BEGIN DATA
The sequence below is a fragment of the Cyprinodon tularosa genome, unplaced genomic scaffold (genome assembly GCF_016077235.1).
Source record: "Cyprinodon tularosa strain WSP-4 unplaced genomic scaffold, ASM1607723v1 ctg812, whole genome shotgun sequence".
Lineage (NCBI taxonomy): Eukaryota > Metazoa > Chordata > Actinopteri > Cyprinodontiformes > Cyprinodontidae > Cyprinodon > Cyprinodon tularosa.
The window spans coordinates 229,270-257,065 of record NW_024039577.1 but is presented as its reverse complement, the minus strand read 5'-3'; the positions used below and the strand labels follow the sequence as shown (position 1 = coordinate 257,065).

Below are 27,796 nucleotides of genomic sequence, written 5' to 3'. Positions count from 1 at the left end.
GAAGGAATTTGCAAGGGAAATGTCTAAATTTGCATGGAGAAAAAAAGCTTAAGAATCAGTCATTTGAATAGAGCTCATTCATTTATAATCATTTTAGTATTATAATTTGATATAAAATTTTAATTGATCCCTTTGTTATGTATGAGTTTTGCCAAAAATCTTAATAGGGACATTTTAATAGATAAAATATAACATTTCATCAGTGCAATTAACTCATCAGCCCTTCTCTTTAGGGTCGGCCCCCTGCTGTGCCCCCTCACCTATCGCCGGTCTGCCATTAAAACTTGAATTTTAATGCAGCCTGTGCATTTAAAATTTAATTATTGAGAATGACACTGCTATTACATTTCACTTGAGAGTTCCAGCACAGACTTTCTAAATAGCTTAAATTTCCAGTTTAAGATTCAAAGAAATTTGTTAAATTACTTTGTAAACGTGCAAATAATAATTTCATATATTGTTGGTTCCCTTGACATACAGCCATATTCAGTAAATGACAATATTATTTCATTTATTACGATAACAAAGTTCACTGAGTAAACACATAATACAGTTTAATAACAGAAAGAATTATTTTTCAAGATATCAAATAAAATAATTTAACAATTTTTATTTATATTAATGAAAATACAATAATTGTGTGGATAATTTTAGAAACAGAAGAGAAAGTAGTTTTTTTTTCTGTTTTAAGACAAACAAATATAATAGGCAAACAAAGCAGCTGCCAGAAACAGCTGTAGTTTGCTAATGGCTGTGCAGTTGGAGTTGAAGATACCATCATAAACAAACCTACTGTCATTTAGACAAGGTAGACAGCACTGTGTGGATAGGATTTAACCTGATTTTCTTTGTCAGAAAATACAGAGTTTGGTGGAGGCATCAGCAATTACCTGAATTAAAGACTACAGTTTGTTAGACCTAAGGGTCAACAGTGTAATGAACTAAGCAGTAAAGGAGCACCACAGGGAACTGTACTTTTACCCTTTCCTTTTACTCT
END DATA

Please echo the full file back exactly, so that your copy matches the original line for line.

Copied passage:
The sequence below is a fragment of the Cyprinodon tularosa genome, unplaced genomic scaffold (genome assembly GCF_016077235.1).
Source record: "Cyprinodon tularosa strain WSP-4 unplaced genomic scaffold, ASM1607723v1 ctg812, whole genome shotgun sequence".
Lineage (NCBI taxonomy): Eukaryota > Metazoa > Chordata > Actinopteri > Cyprinodontiformes > Cyprinodontidae > Cyprinodon > Cyprinodon tularosa.
The window spans coordinates 229,270-257,065 of record NW_024039577.1 but is presented as its reverse complement, the minus strand read 5'-3'; the positions used below and the strand labels follow the sequence as shown (position 1 = coordinate 257,065).

Below are 27,796 nucleotides of genomic sequence, written 5' to 3'. Positions count from 1 at the left end.
GAAGGAATTTGCAAGGGAAATGTCTAAATTTGCATGGAGAAAAAAAGCTTAAGAATCAGTCATTTGAATAGAGCTCATTCATTTATAATCATTTTAGTATTATAATTTGATATAAAATTTTAATTGATCCCTTTGTTATGTATGAGTTTTGCCAAAAATCTTAATAGGGACATTTTAATAGATAAAATATAACATTTCATCAGTGCAATTAACTCATCAGCCCTTCTCTTTAGGGTCGGCCCCCTGCTGTGCCCCCTCACCTATCGCCGGTCTGCCATTAAAACTTGAATTTTAATGCAGCCTGTGCATTTAAAATTTAATTATTGAGAATGACACTGCTATTACATTTCACTTGAGAGTTCCAGCACAGACTTTCTAAATAGCTTAAATTTCCAGTTTAAGATTCAAAGAAATTTGTTAAATTACTTTGTAAACGTGCAAATAATAATTTCATATATTGTTGGTTCCCTTGACATACAGCCATATTCAGTAAATGACAATATTATTTCATTTATTACGATAACAAAGTTCACTGAGTAAACACATAATACAGTTTAATAACAGAAAGAATTATTTTTCAAGATATCAAATAAAATAATTTAACAATTTTTATTTATATTAATGAAAATACAATAATTGTGTGGATAATTTTAGAAACAGAAGAGAAAGTAGTTTTTTTTTCTGTTTTAAGACAAACAAATATAATAGGCAAACAAAGCAGCTGCCAGAAACAGCTGTAGTTTGCTAATGGCTGTGCAGTTGGAGTTGAAGATACCATCATAAACAAACCTACTGTCATTTAGACAAGGTAGACAGCACTGTGTGGATAGGATTTAACCTGATTTTCTTTGTCAGAAAATACAGAGTTTGGTGGAGGCATCAGCAATTACCTGAATTAAAGACTACAGTTTGTTAGACCTAAGGGTCAACAGTGTAATGAACTAAGCAGTAAAGGAGCACCACAGGGAACTGTACTTTTACCCTTTCCTTTTACTCT